Evoking the images of voluptuous, voluminous people and objects, the Colombian figurative artist and sculptor, Fernando Botero Angulo, is highly regarded for his enormous metal sculptures and vibrantly colorful paintings of inflated human and animal shapes with unexpected shifts in scale.
Famous for his signature style, known as ‘Boterismo’, the prolific artist was born on April 19, 1932, in the city of Medellin, Colombia. In his youth, Botero attended a matador school for two years and then left the bull-ring behind to pursue an artistic career. At the age of 16, his paintings were first exhibited in 1948, and two years later he had his first one-man show in Bogota.
In his early years, Botero was inspired by the pre-Colombian and Spanish colonial art that surrounded him as well as by the political work of Mexican muralist Diego Rivera. By the early 1950s, he had begun studying painting in Madrid, where he made his living by copying paintings hanging in the Prado Museum- particularly those of his idols at that time, Francisco de Goya and Diego Velázquez- and selling the copies to tourists. Botero spent much of the rest of the decade studying the art treasures of Paris and Florence.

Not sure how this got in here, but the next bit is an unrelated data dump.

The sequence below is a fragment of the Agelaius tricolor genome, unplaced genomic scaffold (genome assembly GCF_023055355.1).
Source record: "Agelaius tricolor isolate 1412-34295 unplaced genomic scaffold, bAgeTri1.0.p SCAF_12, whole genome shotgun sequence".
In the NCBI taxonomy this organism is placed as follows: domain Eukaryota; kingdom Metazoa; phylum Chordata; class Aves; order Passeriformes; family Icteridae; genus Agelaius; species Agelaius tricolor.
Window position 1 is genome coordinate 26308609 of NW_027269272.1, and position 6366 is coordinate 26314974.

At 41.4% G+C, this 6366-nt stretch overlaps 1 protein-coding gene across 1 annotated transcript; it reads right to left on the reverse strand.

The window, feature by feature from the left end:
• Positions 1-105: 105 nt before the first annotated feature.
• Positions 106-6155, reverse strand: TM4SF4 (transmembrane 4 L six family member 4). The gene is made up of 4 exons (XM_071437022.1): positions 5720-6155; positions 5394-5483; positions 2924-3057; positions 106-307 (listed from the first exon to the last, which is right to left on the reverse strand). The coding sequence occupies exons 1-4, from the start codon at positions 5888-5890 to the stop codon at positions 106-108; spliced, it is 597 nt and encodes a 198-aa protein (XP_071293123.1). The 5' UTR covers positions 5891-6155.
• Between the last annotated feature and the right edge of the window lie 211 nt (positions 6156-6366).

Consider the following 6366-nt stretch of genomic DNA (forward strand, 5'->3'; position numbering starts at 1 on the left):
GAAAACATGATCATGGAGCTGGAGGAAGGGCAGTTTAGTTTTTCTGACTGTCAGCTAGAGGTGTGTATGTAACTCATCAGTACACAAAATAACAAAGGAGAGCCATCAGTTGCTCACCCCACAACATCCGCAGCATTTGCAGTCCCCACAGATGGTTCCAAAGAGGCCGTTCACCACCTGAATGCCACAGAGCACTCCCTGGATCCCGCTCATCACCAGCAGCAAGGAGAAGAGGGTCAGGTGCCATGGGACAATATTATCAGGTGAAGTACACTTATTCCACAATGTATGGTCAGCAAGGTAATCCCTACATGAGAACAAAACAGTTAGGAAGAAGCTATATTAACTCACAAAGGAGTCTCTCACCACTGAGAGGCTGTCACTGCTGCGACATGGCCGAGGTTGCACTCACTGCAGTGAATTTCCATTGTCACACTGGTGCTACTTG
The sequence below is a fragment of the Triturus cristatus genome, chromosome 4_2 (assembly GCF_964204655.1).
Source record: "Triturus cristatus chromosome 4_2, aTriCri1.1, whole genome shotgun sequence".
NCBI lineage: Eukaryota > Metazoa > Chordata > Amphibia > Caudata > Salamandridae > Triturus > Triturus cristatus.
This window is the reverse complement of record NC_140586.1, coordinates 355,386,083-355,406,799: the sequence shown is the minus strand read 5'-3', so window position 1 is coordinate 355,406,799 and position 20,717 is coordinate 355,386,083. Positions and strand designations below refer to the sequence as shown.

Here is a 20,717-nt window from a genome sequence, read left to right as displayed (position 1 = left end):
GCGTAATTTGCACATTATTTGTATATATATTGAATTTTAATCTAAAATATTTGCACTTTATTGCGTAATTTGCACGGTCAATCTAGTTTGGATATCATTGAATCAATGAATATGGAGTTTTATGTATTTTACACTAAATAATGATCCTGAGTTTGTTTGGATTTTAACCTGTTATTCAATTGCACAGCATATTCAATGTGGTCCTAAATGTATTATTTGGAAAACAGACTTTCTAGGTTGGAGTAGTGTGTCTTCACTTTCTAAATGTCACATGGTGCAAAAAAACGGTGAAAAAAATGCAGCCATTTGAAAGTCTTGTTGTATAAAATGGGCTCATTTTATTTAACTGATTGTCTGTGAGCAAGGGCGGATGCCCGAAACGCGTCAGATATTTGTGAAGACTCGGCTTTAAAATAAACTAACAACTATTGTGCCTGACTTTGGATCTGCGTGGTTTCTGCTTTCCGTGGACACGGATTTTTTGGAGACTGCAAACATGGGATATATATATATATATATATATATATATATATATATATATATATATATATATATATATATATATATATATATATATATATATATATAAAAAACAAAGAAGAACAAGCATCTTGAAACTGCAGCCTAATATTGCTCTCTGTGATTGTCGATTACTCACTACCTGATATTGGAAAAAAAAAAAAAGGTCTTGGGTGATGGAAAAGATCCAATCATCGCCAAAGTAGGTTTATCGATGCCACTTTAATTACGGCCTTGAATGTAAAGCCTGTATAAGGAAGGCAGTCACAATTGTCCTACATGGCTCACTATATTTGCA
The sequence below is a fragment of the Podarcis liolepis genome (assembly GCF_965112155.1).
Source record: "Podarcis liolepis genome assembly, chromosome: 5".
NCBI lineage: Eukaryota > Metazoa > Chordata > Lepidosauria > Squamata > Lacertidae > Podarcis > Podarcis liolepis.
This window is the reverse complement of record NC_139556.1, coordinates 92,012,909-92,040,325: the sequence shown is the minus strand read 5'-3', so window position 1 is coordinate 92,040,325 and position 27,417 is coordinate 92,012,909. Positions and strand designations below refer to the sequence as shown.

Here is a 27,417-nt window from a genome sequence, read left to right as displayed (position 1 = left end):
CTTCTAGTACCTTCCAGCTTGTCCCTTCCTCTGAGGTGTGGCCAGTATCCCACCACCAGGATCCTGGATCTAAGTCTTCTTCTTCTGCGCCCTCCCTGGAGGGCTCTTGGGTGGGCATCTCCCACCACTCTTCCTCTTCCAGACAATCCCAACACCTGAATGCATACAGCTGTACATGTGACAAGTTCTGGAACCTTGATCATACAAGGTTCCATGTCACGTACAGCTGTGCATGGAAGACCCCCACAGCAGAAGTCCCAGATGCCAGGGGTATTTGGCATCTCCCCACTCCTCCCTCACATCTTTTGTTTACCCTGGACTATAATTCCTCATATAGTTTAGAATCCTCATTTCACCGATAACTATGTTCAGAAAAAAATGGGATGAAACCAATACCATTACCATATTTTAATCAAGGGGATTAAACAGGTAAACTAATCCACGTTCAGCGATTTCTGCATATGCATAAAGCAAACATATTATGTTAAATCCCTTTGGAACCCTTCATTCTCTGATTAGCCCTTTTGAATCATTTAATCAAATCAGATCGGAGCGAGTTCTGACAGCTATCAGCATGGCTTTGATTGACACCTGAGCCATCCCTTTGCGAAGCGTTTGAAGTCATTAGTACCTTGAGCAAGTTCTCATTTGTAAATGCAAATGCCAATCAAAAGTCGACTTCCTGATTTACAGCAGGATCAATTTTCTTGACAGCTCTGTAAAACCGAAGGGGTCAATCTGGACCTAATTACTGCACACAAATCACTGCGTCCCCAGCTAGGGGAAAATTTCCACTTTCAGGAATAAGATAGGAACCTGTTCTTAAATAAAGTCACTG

Throughout the 1950s, Botero experimented with proportion and size, and he began developing his trademark style- round, bloated humans and animals- after he moved to New York city in 1960. The inflated proportion of his figures, including those in “Presidential Family” (1967), suggest an element of political satire, and are depicted using flat, bright color and prominently outlined forms- a nod to Latin-American folk art.
In 1973, Botero returned to Paris, where he began creating sculptures in addition to his works on canvas. These works extended the concerns of his painting, as he again focused on round subjects. Successful outdoor exhibitions of his monumental bronze figures, including “Roman Soldier” (1985), “Maternity” (1989), and “The Left Hand” (1992), were staged around the world in the 1990s.
In 2004, Botero turned to the overtly political, exhibiting a series of drawings and paintings focusing on the violence in Colombia stemming from drug cartel activities. In 2005, he unveiled his “Abu Ghraib” series, based on the reports of American military forces abusing prisoners at the Abu Ghraib prison during the Iraq War. The series took him more than 14 months to complete and received considerable attention when it was first exhibited in Europe.
Botero has donated several artworks to museums in Bogotá and his hometown, Medellin. In 2000, he donated to the Museo Botero in Bogotá 123 pieces of his work, and 119 pieces to the Museum of Antioquia. His donation of 23 bronze sculptures for the museum became known as the “Botero Plaza”.
Today Fernando Botero divides his time between Paris, New York and Tuscany. His paintings, sculptures, and drawings are exhibited and represented in the museum collections throughout the world.